The AWIHL Finals are on this year and the annual quest for the Joan McKeown Trophy is rapidly coming to an end as the teams converge on Melbourne for what should be a battle for the ages.
Truth be told, if I had written this article 2 games ago this Finals preview would look monumentally different. The final two series of the AWIHL season gave us everything we could have asked for and more. Finals this year is truly anyone’s game and, with the quest for the championship being an elimination bracket, all that stands between any team and The Cup are two good games.
If the matchups, 1v4 and 2v3, seem familiar to you that’s because its the same bracket as last year. However, while the teams are the same do not expect any team to have an easy road after the league found a new sense of parity over the course of the season.
Sydney Sirens (1) vs Adelaide Rush (4)
This season proved to be a big one for both these teams, with the Sirens managing to extend last season’s golden run a further 10 games before it ended at the 22 game mark at the hands of the Melbourne Ice. Adelaide, coming back after a rough 2016-17 in which they only scored 10 goals in 12 games, have proved that they are a team to be reckoned with. The Sirens, yet again, have two players in the top 5 in scoring with both Sharna Godfrey (11-10-21) and Stephenie Cochrane (15-4-19) while the Rush’s Natalie Ayris (11-7-18) also made it into the top 5, continuing her career season last year, more than doubling her point total. For Ayris much of her success has come by virtue of having some fantastic linemates, with her and Import Ashley Pelky developing rapid chemistry.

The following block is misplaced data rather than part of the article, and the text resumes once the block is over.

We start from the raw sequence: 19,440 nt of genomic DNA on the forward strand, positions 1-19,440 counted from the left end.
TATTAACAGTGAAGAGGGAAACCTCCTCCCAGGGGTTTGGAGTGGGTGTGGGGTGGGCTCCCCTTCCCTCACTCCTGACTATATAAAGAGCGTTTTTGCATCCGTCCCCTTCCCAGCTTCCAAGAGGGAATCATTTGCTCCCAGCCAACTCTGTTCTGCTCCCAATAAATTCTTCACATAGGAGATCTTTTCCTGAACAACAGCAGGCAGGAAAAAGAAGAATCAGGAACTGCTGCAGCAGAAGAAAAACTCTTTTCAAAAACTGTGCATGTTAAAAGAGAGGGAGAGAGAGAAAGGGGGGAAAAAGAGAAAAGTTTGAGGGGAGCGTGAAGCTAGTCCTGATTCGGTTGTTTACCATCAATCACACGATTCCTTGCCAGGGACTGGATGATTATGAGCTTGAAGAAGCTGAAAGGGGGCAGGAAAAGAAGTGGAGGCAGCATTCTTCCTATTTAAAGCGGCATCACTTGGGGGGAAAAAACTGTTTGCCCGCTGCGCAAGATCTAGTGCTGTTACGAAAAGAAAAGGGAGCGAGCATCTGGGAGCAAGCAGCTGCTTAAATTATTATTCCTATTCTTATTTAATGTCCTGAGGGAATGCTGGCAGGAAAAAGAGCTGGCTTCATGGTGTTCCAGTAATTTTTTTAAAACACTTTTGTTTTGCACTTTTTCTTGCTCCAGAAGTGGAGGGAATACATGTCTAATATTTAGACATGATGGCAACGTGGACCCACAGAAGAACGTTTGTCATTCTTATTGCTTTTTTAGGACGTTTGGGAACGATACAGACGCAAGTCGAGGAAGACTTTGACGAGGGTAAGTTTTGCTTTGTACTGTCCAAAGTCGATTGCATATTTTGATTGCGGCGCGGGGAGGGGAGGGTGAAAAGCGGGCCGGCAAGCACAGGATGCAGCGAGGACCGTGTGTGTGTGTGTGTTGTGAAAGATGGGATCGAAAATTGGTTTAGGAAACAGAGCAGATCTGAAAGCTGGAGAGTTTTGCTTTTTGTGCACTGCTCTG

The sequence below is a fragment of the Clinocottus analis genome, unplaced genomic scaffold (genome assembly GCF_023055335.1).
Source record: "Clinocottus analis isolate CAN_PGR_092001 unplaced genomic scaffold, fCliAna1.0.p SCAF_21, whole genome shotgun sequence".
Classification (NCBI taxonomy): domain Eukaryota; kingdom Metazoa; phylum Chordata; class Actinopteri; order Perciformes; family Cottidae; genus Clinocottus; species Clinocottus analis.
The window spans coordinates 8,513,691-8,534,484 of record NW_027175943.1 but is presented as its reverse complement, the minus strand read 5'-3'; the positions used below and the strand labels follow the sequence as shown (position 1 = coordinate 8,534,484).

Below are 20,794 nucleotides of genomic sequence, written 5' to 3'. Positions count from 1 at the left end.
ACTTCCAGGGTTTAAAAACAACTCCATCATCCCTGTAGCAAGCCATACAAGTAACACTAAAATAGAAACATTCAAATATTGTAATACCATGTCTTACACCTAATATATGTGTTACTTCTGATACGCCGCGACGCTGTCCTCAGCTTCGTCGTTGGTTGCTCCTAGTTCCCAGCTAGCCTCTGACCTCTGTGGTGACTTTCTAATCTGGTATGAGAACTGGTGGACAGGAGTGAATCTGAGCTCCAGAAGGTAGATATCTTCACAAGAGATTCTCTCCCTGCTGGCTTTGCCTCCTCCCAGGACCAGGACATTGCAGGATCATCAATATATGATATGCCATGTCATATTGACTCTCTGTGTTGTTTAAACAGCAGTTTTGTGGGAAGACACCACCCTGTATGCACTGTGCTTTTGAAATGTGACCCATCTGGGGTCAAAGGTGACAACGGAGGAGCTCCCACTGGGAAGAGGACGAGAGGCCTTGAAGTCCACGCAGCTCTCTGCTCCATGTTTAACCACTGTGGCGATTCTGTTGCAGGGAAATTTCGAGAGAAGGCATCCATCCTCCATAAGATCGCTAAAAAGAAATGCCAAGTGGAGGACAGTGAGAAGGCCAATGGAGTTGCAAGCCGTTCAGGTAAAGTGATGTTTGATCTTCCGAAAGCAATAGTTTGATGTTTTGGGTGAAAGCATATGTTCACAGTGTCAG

This season, Adelaide learnt to win, learnt to push back. It’s something that was evident even in their season opener against Sydney and it was something that became particularly evident when they defeated the Sirens in their second-to-last game of the season to become only the second team to come out with a win against the Sirens since February 2016, making them a fantastic first round matchup for the defending Champions.
On the flip side, this is a Sydney team that seems to have a giant fissure running through it. The cracks have been showing up all season, with issues in the neutral zone and a league-high number of penalties with a -12 penalty differential. In comparison to the Rush who have drawn 25 more penalties than they have given up, the Sirens’ time on the PK has really put the pressure on goaltender Ella Licari. And while she has definitely stood tall for them in net with the 3rd highest save percentage in the league with the highest number of game played, the Sirens’ reliance on her could prove to be costly come finals.
For Adelaide the trick is just to go all in. Get on the Power Play. Get Natalie Ayris and Ashley Pelky to the net and then sit back and watch. Much the same as last year, they really have nothing to lose, so why not go out there, shoot holes in the Sirens’ defence and hope for the best. The Sirens have lost 2 of their last 4. They are not the infallible monster that we saw at this same time last year. They’re fantastic, but they are also, for the first time in a while, something flawed and something beatable. Adelaide have done it once and it’s just one game. All it takes is one lucky goal and you’re playing for the Joan McKowen cup.
Melbourne Ice (1) vs Brisbane Goannas (4)